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Academic Success Center

(979) 458-4900 9th floor Rudder Tower

How to Start a Study Group


Why create a study group? Because it gives you opportunities to learn from peers. In a study group, you’ll be called on to explain concepts to others, and the act of explaining will confirm and help you retain what you know while reminding you about what you don’t know.
Take the lead create your own study group. Creating an effective group will require coordination, planning, and securing an ongoing commitment from all members of the group to participate fully. 

A good way to start is to connect with others enrolled in your class. The “Study Buddies” icon on the Navigate app can be used to let others know you are interested in group study and gives you a way to contact them.

Before meeting

Initially, group members or a group leader, will need to determine:
  • where to meet (face-to-face or via technology)
  • how often to meet–at minimum once per week
  • how long each meeting will last
  • group size–ideally, no more than 4-5 people


Then, all that is needed is to make room reservations or create the virtual meeting link, and get the group together.

First meeting
 
  • Set behavior and performance expectations. While it may seem these are obvious, it’s a powerful way to set the standard if you openly discuss them. Some points to consider include:
    • Maintaining regular attendance at study group sessions
    • Confirming that each member will do their part if assigned a task and will bring or have access to needed materials
    • Limiting non-class related conversations
  • Create and agree on a process for addressing situations when expectations are not met. For example, if a member consistently neglects their tasks and it happens week-to-week, set a number of times that behavior is acceptable before the member voluntarily leaves the group. Figure out ways to get members to hold themselves accountable.
  • Identify a member who will send reminders, agendas, etc.
  • Look at the syllabus and come up with a tentative calendar of what generally will be covered at each meeting, such as chapters, concepts, or formulas. If the syllabus has a topic calendar, do not get too far behind or too far ahead.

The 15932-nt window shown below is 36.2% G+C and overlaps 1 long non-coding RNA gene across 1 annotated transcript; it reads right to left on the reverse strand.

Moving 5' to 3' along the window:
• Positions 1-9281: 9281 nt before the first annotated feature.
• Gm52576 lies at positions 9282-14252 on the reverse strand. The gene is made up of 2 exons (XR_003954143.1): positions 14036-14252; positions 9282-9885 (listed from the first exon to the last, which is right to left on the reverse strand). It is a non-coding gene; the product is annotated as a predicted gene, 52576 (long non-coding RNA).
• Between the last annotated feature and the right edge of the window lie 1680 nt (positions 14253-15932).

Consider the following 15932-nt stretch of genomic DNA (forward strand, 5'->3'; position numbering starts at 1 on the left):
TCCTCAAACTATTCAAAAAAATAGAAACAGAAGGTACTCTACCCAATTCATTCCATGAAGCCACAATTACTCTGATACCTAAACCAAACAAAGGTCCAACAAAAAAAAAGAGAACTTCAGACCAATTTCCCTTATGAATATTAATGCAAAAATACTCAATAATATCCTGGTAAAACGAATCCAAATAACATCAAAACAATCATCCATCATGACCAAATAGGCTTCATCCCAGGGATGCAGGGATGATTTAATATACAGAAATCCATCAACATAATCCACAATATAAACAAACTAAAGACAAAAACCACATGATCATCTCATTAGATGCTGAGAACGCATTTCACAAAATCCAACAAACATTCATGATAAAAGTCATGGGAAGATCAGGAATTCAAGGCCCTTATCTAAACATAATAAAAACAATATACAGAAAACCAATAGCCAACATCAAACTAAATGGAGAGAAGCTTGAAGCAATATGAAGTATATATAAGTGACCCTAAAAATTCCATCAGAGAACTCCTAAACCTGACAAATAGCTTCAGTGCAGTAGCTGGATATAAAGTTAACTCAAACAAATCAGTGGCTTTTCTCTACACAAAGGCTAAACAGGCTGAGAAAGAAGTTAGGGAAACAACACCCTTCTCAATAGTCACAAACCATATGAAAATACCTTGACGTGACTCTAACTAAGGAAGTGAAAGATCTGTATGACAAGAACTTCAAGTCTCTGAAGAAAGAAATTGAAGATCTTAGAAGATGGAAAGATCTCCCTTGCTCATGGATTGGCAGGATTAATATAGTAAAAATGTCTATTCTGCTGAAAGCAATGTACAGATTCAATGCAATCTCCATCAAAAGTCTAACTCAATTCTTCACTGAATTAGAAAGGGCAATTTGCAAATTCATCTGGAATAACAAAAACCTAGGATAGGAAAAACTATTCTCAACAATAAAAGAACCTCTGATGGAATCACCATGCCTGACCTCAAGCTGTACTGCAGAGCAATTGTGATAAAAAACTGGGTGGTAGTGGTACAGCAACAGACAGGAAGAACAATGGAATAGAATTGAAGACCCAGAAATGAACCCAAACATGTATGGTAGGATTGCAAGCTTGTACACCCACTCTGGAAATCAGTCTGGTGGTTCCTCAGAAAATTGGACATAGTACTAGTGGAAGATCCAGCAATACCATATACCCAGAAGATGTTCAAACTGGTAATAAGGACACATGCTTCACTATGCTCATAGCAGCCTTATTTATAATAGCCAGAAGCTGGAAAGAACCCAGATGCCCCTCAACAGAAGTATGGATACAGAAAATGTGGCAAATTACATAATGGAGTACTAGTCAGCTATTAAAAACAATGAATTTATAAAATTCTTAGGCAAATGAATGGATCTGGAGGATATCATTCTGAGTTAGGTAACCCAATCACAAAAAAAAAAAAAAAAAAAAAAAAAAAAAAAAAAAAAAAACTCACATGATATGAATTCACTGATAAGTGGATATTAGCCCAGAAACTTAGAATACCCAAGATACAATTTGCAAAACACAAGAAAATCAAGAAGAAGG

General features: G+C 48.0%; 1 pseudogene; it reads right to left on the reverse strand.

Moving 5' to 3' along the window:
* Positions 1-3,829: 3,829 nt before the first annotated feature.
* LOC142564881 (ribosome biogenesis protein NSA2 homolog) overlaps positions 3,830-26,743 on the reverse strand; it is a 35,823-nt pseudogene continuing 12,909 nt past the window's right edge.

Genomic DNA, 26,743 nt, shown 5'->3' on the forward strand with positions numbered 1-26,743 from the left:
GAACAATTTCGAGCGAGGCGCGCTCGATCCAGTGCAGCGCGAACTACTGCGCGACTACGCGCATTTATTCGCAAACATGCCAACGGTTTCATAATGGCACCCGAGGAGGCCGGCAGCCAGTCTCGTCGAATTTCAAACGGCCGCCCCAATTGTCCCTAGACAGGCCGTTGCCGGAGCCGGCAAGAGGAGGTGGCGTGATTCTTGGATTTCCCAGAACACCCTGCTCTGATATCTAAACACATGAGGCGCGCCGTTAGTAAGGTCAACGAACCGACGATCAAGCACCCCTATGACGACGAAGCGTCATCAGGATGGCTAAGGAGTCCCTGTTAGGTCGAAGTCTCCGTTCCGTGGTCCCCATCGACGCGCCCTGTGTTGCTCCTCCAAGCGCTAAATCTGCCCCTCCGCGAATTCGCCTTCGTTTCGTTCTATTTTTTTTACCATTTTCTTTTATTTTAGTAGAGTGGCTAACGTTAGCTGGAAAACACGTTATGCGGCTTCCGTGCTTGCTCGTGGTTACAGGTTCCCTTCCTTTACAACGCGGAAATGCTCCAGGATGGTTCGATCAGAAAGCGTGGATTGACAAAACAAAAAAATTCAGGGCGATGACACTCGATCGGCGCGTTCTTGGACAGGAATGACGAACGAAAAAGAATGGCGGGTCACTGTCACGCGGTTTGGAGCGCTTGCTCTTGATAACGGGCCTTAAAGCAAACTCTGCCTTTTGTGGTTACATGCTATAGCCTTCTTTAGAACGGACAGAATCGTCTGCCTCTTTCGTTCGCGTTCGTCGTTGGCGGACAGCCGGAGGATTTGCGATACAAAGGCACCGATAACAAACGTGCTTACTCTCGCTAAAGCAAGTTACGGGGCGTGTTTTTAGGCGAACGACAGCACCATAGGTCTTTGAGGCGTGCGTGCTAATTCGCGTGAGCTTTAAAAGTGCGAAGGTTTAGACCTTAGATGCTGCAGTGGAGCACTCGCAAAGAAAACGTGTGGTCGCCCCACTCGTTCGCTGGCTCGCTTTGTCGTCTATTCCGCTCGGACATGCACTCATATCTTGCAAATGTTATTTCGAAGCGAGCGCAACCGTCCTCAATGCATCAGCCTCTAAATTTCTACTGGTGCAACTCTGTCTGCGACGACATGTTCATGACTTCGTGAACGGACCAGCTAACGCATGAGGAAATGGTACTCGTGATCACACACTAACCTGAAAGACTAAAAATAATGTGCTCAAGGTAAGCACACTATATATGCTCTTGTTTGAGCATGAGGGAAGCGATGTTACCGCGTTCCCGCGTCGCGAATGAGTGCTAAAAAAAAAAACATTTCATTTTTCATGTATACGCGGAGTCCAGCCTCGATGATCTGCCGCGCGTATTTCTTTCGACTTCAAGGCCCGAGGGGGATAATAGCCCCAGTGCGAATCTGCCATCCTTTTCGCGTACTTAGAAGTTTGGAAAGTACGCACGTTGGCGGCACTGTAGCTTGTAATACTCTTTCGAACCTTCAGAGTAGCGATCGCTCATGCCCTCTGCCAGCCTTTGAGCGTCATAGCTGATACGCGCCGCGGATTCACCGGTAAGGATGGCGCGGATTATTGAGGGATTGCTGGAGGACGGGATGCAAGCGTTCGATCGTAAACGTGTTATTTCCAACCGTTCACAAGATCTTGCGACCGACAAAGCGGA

• Check the syllabus for Aggie Honor Code language or language specific to that class regarding working on homework together. You do not want to violate these rules. 
  • If there are any doubts about if what you or your group are doing violates the Aggie Honor Code, email the professor and seek clarification first. It is your responsibility to understand when working in a group is acceptable. Remember that University Rules (Student Rule 20) specifically prohibit completing assignments in groups unless expressly approved by the faculty member.

Subsequent meetings
  • At the start of the meeting, create an agenda and estimate the amount of time to be spent on each part. You can also create one at the end for the next meeting.
  • Create opportunities for each group member to discuss, explain, or teach course content to other members.
  • If a group member is not keeping up with material or did not complete an assigned task, figure out why without being judgmental and offer reasonable solutions.

Sample Agenda (2-hour study group)
 
  1. Greetings/debrief/sharing thoughts – 10 minutes
  2. Reviewing class notes from last week – 20 minutes
  3. Discuss topics from chapter 3 – 30 minutes
  4. Predicting test questions and “quiz” each other over questions created – 30 minutes
  5. Q&A – 15 minutes
  6. Plan for next meeting – 15 minutes
Accountability to the Group

Each member has a responsibility to do their part, to stay on task, and to come to each meeting prepared. If you’re struggling with meeting those responsibilities, figure out why. Talk through the concerns with the group openly and honestly. Was this the week where there were lots of things happening and it’s a one-time situation, or is this becoming a pattern? 

If it is a pattern, and the group can’t help, make an appointment with an Academic Coach in the Academic Success Center. Your coach will help you figure out what is going on and will work with you to create effective study behaviors.    

Learn more about Making an Academic Coaching appointment.

Getting Help

If you get stuck on a course concept or problem, be sure to reach out to your faculty member and/or TA during their office hours. If possible, identify more than one group member who can meet with the professor. At the conclusion of the meeting, contact all group members to let them know what you learned. 

The Academic Success Center has created a variety of handouts and videos on time management, textbook reading, note-taking, test-taking strategies, preparing for finals, plus others. These resources provide helpful tips and strategies as you work through course content.  See http://asc.tamu.edu/
 
The Academic Success Center (ASC) TutorHUBs, and the Math Learning Center (MLC) provide tutoring and help desk support in a variety of science, math and engineering courses.  Additionally, the MLC has a variety of supplemental materials and videos.   

The StudyHUB database will help you find course specific support from the ASC, MLC, plus other offices on campus.

If your group needs additional support, contact the Academic Success Center at successcenter@tamu.edu. Let us know that you are part of a study group and a member of our staff will get back with you. 
 
           
 
 
 

Last Updated: 01/28/2021

Creative Commons License This work is licensed under a Creative Commons Attribution-NonCommercial-NoDerivs 3.0 Unported License. You may reproduce it for non-commercial use if you use the entire handout and attribute The Academic Success Center, Texas A&M University.